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Fisk’s Reaction to Court Decision: $30-Million Smokescreen

In a statement posted this evening on its website, Fisk University demonstrates a serious case of delusional wishful thinking in its characterization of today’s court decision that nixed the $30-million Fisk/Crystal Bridges Museum collection-sharing plan as currently written. The court did say that if no alternate Nashville-based plan for the collection could be put forth within 20 days, it would consider a revised Crystal Bridges plan that would more closely adhere to Georgia O’Keeffe‘s stipulations for the care and display of the Stieglitz Collection that she donated to Fisk.

But Fisk, rewriting the ruling to its own liking, incorrectly and misleadingly declared the following:

The ruling…gives the Attorney General until September 10, 2010 to
craft an alternate proposal providing Fisk with $30 million [emphasis added] and an
alternate Nashville location for display and maintenance of the [Stieglitz]

There is nothing, NOTHING in the Chancellor Ellen Hobbs Lyle‘s decision (which you can read for yourself here) saying anything about the alternate proposal’s having to provide Fisk with 30 cents, let alone $30 million. All that the proposal has to do is provide a viable Nashville-based “plan for the display and maintenance of the art” that adheres to Georgia O’Keeffe’s wishes as closely as possible.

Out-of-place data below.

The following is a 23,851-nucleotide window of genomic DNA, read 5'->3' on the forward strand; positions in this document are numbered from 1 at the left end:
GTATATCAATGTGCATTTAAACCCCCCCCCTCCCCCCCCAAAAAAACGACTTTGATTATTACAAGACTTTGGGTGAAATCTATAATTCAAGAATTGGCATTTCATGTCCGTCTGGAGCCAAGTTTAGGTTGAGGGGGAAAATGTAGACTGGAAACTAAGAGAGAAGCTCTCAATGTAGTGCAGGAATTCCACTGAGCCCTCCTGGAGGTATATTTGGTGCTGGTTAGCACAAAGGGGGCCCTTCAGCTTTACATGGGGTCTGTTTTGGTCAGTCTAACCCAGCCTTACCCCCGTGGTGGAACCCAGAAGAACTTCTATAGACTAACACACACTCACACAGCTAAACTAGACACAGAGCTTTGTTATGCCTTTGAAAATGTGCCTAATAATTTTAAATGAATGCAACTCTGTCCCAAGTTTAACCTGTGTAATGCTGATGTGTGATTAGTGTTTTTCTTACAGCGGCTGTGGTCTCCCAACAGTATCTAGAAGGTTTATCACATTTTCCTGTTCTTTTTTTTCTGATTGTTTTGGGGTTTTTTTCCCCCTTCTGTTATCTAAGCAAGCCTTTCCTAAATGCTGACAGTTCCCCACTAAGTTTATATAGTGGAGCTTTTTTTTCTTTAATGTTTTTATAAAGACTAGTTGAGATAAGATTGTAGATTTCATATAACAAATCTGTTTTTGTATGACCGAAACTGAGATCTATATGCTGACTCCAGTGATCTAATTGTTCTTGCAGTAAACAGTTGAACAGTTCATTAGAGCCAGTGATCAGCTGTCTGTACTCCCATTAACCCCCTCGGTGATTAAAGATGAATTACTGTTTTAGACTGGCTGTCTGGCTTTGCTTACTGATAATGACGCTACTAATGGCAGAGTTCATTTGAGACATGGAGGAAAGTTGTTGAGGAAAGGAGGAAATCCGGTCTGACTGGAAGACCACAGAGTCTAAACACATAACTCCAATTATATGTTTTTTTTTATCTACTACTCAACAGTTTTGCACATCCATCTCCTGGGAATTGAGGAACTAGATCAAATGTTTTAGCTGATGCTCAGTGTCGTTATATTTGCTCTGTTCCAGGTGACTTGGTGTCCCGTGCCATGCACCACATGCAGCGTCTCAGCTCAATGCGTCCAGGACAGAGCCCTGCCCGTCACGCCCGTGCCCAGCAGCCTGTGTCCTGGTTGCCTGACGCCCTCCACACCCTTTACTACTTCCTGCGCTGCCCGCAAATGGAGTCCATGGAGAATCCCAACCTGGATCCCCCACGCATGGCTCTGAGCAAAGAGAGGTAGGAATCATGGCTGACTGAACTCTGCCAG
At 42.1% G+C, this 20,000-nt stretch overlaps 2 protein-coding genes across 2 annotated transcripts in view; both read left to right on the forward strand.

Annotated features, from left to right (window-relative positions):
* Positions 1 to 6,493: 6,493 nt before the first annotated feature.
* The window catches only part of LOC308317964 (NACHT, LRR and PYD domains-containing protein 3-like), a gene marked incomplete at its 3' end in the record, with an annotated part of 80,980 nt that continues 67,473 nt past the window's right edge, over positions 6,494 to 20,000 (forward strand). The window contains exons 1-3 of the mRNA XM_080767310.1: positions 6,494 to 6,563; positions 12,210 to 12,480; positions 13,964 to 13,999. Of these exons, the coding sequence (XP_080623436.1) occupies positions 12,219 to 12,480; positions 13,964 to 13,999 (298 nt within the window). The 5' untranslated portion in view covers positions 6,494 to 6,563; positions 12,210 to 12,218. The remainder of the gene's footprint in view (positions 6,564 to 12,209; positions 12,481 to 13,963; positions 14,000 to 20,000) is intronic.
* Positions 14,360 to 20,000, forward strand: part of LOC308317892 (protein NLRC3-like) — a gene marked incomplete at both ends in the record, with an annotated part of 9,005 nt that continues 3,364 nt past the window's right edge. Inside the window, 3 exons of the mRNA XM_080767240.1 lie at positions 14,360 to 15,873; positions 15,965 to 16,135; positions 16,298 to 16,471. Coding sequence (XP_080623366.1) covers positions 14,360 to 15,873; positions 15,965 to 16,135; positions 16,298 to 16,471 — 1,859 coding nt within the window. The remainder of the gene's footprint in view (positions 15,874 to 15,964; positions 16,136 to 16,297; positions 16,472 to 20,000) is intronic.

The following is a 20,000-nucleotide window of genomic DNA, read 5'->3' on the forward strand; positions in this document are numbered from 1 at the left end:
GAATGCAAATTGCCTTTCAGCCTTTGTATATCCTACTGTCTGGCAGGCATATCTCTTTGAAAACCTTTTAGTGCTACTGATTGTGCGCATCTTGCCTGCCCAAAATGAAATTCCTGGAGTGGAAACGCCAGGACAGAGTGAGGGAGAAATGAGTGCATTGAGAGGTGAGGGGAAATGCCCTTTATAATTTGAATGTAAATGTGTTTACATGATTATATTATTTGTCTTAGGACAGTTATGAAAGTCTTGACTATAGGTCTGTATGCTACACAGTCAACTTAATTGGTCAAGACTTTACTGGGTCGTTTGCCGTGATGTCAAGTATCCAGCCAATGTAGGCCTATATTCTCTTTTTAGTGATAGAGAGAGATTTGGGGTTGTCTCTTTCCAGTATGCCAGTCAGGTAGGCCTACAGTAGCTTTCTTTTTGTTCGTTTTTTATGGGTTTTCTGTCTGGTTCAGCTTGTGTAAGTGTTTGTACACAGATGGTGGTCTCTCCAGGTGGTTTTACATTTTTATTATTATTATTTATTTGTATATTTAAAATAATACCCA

The ruling does state this:

The Court has conducted legal research to see if in other cases of financially unstable [emphasis added] or bankrupt institutions courts have allowed the institution to sell a charitable gift [such as the Stieglitz Collection] to generate money for the institution. The Court located none. Instead, what the Court found is that in the case of a bankrupt institution, the charitable gift was given to another institution to carry out the charity.

Fisk, in serious financial difficulty, desperately wants to monetize its artistic assets. The court understands the financial situation, but it sees its role regarding the Stieglitz Collection as insisting that the donor’s intent be honored as closely as possible. Chancellor Lyle explains why:

The law has made the value judgment that it is better in the end for society as a whole that charitable giving be encouraged and rewarded by sticking to the plan and intent of the donor. The theory is that if donors see that the law does not honor their plans and intentions, donors will quit giving.

an ArtsJournal blog